Report Consistent with the Omnibus Consolidated Appropriations Act, Fiscal Year 1997, House Report 3610
Released by the Bureau of Democracy, Human Rights, and Labor Affairs, July 22, 1997.
The President has regularly hosted meetings attended by representatives of many religions, including leaders from Evangelical, Protestant, Catholic, Orthodox, Mormon, and other Christian communities, as well as leaders of Jewish, Islamic, Bahá'í, Buddhist, Hindu, and other faiths. For example, the President has met with the Dalai Lama, Pope John Paul II, Bishop Belo, and other eminent religious leaders. Such meetings provide an opportunity to discuss crucial issues affecting Christians and other religious communities. They are also a means of gathering information that can be used in U.S. diplomatic efforts to advance religious freedom.
At the 1997 UNHRC meeting, the U.S. delegation made religious freedom one of its main thematic issues. The delegation delivered a strong statement on religious liberty and religious persecution, which included specific reference to the persecution of Christians in Sudan, Egypt, Iran, Vietnam, Pakistan, and China. The statement also cited other faiths that face persecution, including Tibetan Buddhists, Bahá'ís, Muslims, and Jews. The delegation worked successfully to incorporate language on religious freedom in several country-specific resolutions.
In 1996, as in past years, the United States co-sponsored a resolution at the United Nations General Assembly (UNGA) condemning religious intolerance. The U.S. Government also supported an UNGA resolution on human rights abuses in Iran that highlighted violations committed against Christians and Bahá'ís.
Current situation: The Iranian constitution declares that Islam is the "official
religion" of Iran and that "the sect followed is Ja'fari Shi'ism." The Government restricts
freedom of religion both for other Muslim sects and other religious minorities, including
Christians. The constitution states that other Islamic denominations "shall enjoy complete
respect," and also recognizes Christianity, Judaism, and Zoroastrianism. Members of these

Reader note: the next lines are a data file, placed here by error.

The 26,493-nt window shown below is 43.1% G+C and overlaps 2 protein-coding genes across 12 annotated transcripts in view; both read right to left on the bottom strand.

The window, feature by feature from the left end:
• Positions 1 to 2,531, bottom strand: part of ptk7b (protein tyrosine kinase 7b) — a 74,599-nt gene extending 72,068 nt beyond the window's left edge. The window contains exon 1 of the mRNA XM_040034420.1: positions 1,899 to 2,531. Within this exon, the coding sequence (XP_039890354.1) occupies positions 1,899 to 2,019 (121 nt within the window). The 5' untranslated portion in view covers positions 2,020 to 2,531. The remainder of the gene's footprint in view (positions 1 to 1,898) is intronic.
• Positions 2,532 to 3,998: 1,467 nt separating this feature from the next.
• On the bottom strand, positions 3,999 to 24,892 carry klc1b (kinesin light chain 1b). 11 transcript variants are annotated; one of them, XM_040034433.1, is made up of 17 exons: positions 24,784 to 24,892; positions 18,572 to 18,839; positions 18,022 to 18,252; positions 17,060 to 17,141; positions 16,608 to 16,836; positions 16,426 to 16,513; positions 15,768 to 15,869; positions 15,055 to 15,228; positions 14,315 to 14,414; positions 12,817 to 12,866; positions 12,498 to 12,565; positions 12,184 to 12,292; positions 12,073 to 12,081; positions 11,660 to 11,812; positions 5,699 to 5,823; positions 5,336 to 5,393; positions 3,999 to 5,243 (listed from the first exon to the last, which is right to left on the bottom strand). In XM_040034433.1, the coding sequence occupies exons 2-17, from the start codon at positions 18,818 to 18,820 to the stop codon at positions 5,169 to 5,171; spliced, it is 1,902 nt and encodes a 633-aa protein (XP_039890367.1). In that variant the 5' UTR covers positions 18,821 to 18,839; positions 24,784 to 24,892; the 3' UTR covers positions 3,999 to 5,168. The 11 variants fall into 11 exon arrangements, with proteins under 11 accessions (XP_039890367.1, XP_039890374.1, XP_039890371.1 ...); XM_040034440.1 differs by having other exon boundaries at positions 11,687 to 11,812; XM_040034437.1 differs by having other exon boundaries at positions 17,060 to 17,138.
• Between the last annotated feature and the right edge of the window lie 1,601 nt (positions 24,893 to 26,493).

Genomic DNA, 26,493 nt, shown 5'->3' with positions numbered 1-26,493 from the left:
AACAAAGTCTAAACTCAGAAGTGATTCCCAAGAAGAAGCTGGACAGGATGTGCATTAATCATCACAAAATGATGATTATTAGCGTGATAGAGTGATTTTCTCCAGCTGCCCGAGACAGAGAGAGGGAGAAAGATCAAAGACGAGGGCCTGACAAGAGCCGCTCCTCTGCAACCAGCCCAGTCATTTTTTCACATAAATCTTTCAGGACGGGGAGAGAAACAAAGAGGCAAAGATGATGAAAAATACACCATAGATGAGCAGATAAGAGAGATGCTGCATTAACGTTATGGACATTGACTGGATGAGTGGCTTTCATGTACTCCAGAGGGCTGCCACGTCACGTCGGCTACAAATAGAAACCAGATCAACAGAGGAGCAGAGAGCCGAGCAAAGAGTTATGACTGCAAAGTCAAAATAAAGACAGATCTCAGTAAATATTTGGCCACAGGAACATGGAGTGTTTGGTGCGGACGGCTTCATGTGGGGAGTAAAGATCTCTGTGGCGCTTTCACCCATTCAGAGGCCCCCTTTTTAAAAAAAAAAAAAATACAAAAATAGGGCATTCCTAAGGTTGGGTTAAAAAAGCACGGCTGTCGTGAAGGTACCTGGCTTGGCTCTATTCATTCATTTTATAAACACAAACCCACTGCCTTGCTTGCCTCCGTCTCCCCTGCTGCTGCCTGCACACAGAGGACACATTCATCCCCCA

religions elect representatives to reserved parliamentary seats. They may practice their
religion and instruct their children, but the Government interferes with the administration of
their schools and harassment by government officials is common. The law also stipulates
penalties for government workers who do not observe "Islamic principles and rules."
Non-Muslims may not proselytize Muslims. Muslims who convert to another faith are
considered apostates and may be subject to the death penalty. Four Bahá'ís remain in prison
under death sentences, convicted on charges of apostasy in 1996. There have been no reports in
recent years of Christians convicted on apostasy charges.
Official oppression of evangelical Christians increased in 1996. In early July 1996, a Muslim
convert to Christianity, Shahram Sepehri-Fard, was arrested on charges of having "sensitive
information." He has been denied visitors since shortly after his arrest, and his condition is
unknown. In late September 1996, another Muslim convert to evangelical Christianity, Pastor
Mohammed Yussefi (also known as Ravanbaksh), was found dead in a public park. He is widely
believed to have been murdered by Iranian authorities. Yussefi had been imprisoned by the
Government on several occasions prior to his death. Three members of an opposition movement,
Mojahadin-e-Khaleq (MEK), Farohnaz Anami, Betoul Vaferi Kalateh, and Maryam Shahbazpoor,
are currently in prison for the 1994 murder of Reverend Tatavous Michaelian, an evangelical
Protestant pastor. The three women claim that two other Christian pastors murdered in 1994,
Reverend Mehdi Dibaj and Reverend Haik Hovsepian Mehr, were also killed by the MEK.
However, many observers believe that it is more likely that the Government is responsible for
In January 1997, two Christian evangelists, Daniel Baumann and Stuart Timm, were arrested
and detained under suspicion of espionage, a charge which is often levied against persons who
proselytize in Iran. Baumann is a Swiss/American dual national and Timm holds South African
citizenship. Both eventually were released without having been charged.
U.S. Government actions: The United States does not have diplomatic relations with Iran and is
therefore unable to directly monitor the serious problems of religious persecution that exist in
In coordination with the Swiss Embassy in Tehran, the United States worked to obtain the
release of Daniel Baumann, who was freed in March. Stuart Timm was released in February.
In 1996 the U.S. Government publicly condemned Iran's persecution of Christians, Bahá'ís, and
other religious minorities on a number of occasions at international fora, in policy statements,
and through radio broadcasts.
At the UNHRC, the UNGA, and the International Labor Organization, the United States strongly
supported resolutions condemning human rights violations in Iran, including the persecution of
Christians. The United States also called for extending the mandates of the U.N. Special
Representative for Iran, the U.N. Special Rapporteur on Religious Intolerance, and the U.N.
Special Rapporteur on Freedom of Opinion and Expression, each of whom visited Iran in 1995 to
ascertain details about conditions there. The U.N. Special Representative on Iran is awaiting an
invitation from the Government and has been unable to visit the country.
The State Department spokesman has issued statements on the mistreatment of Bahá'ís and
Christians in Iran and several Voice of America editorials have focused on this problem.